Articles on this Page
- 11/04/12--17:45: _The Simpsons Trashe...
- 11/06/12--08:05: _Bob Dylan Tries Han...
- 11/06/12--11:36: _Forget Voter Fraud ...
- 11/06/12--13:17: _Where To Watch Live...
- 11/06/12--15:14: _With Potential Post...
- 11/07/12--16:31: _Rep. Allen West Cal...
- 11/07/12--17:34: _Bill O’Reilly: ‘The...
- 11/07/12--20:24: _Jon Stewart Gleeful...
- 11/08/12--17:04: _Obama Tears Up Talk...
- 11/08/12--18:55: _Hannity And Malkin ...
- 11/08/12--20:28: _Jon Stewart Plays A...
- 11/09/12--05:04: _Rachel Maddow Expla...
- 11/13/12--14:09: _Gallup Defends Pre-...
- 11/14/12--19:54: _Bobby Jindal Slams ...
- 12/13/12--17:59: _Panel Nerds: 2012′s...
- 12/13/12--19:17: _Virginia College Di...
- 02/06/13--18:37: _Piers Morgan Grills...
- 05/15/14--19:37: _17-Year-Old Beats G...
- 05/28/14--10:36: _Nevada Panel Reject...
- 10/24/14--18:09: _Election Race Liter...
- 11/06/12--13:17: Where To Watch Live Election 2012 Results
- 11/07/12--17:34: Bill O’Reilly: ‘The Republican Party Needs To Rethink Strategy’
- 11/08/12--17:04: Obama Tears Up Talking To Supporters After Election Victory
- 11/13/12--14:09: Gallup Defends Pre-Election Polling, Takes A Swipe At Nate Silver
- 12/13/12--17:59: Panel Nerds: 2012′s Best Panels and Quotes
- 05/15/14--19:37: 17-Year-Old Beats GOP Incumbent in West Virginia State Primary
- 05/28/14--10:36: Nevada Panel Rejects Bill to Legalize Presidential Election Gambling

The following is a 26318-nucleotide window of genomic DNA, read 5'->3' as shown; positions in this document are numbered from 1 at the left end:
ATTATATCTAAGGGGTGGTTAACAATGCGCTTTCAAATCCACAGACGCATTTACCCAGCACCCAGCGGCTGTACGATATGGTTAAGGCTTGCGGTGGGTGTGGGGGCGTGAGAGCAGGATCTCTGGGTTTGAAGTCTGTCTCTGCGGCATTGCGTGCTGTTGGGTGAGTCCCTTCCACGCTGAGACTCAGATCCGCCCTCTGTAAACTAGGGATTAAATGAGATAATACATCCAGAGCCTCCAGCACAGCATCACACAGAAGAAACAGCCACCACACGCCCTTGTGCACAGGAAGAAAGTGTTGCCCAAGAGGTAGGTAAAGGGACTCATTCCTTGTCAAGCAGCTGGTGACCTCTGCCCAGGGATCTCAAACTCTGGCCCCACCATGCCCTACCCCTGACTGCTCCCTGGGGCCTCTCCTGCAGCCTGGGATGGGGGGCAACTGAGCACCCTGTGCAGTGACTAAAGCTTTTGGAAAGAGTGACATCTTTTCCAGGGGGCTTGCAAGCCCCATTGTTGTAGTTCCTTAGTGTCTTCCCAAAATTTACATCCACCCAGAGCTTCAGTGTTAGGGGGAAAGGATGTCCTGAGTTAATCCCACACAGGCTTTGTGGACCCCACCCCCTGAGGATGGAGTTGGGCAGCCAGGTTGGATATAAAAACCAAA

- 10/24/14--18:09: Election Race Literally Comes Down to a Coin Toss
In light of Tuesday’s presidential election, tonight’s cold open of Fox cartoon The Simpsons hammered hard at Republican presidential nominee Mitt Romney, voter ID laws, and uninformed voters who believe President Barack Obama wants to set up “death panels.”
As Homer Simpson entered the Springfield polling place, a white volunteer asked him to show identification because “stopping all Americans from voting is for the protection of all Americans.” When Homer explained to the man that he is a “40-year-old white guy who didn’t go to college and gets all his news from the monitors at gas stations,” he was immediately let in to a voting booth: “In you go!”
When it came time to make his pick, Homer had an inner monologue:
Barack Obama? I don’t know. I already got one wife telling me to eat healthy. Plus he promised me death panels, and Grandpa’s still alive. Mitt Romney? I hear he wears magic underpants. I expect the leader of the free world to go commando. Plus his horse totally choked at the Olympics. On the other hand, he did invent ObamaCare.
And so Homer voted for Romney, prompting the voting machine to thank him and allow him to see Romney’s tax returns which included “a medical deduction for personality implant,” “six wives all named Ann,” and the fact that “the government paid him taxes for five years.”
When Homer threatened to tell this information to the press, the voting machine told him, “You’ve just been outsourced,” sucking him into a tube and shipping him off to an American flag factory in China.
And so began the final Simpsons before the 2012 election.
Watch below, via Fox:
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Dylan made the prediction Monday night while performing the song “Blowin’ in the Wind” during a concert at the Alliant Energy Center in Madison, Wisc.